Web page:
Challenge your negative thinking
Do you ever feel helpless or powerless? Do horrible things happen and you have little control over them? Is it possible that your circumstance is hopeless? Everything, including how you see yourself and your aspirations for the future, takes on a negative tone when you’re depressed.
It’s crucial to remember that these kinds of ideas are a hallmark of depression, and that these unreasonable, negative attitudes—also known as cognitive distortions—aren’t realistic. When you look at them closely, they don’t hold up.
Nonetheless, they can be difficult to give up. You won’t be able to break free from your pessimistic mindset by telling yourself to “simply think positive.”It’s frequently part of a lifelong mental cycle that has gotten so automatic that you’re not even aware of it. Rather, the key is to recognise the negative beliefs that are causing your depression and replace them with a more balanced mindset.
Read more about how to stop worrying here
Get professional help
If self-help hasn’t worked and you’ve made positive lifestyle adjustments, you should seek professional treatment. If you require additional support, you are not weak. Because of its negative thinking, depression can make you feel hopeless; nevertheless, depression can be treated, and you can feel better!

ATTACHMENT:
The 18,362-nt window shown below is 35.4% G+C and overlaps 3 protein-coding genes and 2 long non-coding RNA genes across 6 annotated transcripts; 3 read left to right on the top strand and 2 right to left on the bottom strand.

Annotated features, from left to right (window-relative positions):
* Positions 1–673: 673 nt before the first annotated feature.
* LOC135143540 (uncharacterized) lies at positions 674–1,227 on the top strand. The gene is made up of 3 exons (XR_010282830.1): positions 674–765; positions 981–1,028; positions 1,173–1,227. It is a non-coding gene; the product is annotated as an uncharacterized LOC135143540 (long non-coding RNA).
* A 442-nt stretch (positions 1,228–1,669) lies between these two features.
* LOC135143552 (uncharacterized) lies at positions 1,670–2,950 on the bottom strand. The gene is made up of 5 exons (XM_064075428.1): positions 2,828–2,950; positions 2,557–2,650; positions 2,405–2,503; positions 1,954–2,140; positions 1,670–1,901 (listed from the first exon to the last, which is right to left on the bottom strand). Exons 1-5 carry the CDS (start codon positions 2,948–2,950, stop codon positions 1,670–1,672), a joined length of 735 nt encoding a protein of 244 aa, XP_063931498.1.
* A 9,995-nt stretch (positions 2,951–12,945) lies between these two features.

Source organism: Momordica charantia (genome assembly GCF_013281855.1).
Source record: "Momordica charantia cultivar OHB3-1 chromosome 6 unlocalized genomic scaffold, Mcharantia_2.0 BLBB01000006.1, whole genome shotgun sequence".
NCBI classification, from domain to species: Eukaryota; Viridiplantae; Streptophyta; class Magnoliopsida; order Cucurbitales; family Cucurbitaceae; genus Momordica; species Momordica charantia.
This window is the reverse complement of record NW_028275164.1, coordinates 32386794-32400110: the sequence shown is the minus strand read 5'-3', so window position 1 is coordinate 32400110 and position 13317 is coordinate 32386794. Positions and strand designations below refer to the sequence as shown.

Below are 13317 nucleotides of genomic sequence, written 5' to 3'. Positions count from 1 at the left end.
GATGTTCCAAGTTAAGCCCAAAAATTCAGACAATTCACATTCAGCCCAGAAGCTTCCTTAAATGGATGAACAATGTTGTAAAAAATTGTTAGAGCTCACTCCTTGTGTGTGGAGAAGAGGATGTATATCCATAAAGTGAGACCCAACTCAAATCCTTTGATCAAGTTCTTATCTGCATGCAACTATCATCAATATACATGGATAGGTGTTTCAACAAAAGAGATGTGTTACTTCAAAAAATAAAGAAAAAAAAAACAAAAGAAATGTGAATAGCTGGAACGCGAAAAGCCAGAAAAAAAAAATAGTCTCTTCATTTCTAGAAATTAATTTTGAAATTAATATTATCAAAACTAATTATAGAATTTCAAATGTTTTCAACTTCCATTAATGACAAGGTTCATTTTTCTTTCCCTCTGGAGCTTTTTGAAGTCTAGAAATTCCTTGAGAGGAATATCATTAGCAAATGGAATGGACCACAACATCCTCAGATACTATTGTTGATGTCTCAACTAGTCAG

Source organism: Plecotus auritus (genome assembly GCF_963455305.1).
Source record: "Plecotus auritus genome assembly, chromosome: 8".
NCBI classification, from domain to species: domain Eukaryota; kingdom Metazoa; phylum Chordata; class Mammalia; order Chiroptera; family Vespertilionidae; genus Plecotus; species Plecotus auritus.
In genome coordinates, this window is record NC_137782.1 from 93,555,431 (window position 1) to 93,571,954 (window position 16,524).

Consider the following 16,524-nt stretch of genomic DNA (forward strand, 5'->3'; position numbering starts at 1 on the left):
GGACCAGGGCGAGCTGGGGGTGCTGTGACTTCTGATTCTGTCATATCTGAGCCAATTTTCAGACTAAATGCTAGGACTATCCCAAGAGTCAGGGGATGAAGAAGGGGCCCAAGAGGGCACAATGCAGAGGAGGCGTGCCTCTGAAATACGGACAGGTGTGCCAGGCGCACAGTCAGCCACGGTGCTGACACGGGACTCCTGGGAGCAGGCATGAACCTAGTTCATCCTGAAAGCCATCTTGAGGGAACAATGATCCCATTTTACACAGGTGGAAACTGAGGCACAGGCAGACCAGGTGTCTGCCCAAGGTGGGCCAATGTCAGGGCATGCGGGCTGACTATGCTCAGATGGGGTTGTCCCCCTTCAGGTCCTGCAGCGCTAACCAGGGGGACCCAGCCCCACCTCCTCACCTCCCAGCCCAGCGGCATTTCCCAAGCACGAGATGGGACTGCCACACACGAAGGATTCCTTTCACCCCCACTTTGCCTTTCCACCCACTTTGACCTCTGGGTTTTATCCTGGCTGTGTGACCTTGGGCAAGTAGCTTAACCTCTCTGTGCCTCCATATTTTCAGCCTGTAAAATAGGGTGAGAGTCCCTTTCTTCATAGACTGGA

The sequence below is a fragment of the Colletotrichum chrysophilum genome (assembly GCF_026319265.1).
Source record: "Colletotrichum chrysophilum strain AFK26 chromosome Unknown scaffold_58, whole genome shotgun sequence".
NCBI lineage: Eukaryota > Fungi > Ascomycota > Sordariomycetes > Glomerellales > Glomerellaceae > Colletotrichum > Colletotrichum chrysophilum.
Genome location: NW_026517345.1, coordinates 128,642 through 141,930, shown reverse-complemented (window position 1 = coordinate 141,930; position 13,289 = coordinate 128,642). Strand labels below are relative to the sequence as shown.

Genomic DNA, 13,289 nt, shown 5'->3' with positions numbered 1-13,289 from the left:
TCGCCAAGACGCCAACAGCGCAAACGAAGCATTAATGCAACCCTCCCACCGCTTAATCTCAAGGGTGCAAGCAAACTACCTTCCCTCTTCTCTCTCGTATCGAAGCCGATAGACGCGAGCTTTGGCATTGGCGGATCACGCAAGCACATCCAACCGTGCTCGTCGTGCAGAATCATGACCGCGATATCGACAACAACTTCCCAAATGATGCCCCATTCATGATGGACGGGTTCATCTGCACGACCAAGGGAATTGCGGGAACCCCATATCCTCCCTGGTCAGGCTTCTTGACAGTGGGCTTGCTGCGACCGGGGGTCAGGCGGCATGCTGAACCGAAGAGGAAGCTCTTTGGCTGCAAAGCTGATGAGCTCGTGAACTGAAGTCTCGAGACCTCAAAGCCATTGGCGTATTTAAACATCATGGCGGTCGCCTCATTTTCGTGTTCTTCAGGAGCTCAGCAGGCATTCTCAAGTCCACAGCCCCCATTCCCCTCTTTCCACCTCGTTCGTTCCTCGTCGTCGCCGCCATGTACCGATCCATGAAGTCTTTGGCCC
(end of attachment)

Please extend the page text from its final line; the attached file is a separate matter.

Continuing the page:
But don’t overlook these helpful recommendations. Even if you’re getting professional care, these tips can help you heal faster and avoid relapsing into depression.
In this article we have discussed what it means if you feel like depression is killing me slowly, how to recognise these signs and how to cope with these feelings.
Does depression make you feel slow?
Making Decisions Is Impossible
We can become entirely immobilised and incapable of making decisions. It’s not uncommon for them to be simple choices. It may be anything as simple as picking which sweater to put on. However, our minds are so slow and clogged that we are unable to make any decisions.
Can you die from depression?
Depression is a significant mental health disorder that, if left untreated, can lead to death. Untreated depression can lead to suicide thoughts or attempts in many people. In the United States, suicide is the tenth highest cause of death. Every year, 44,965 people take their life via suicide.
What actually causes depression?
According to research, depression isn’t caused by having too much or too little of particular brain chemicals. Depressive disorders can be caused by a variety of factors, including poor mood regulation by the brain, genetic predisposition, stressful life events, drugs, and medical issues.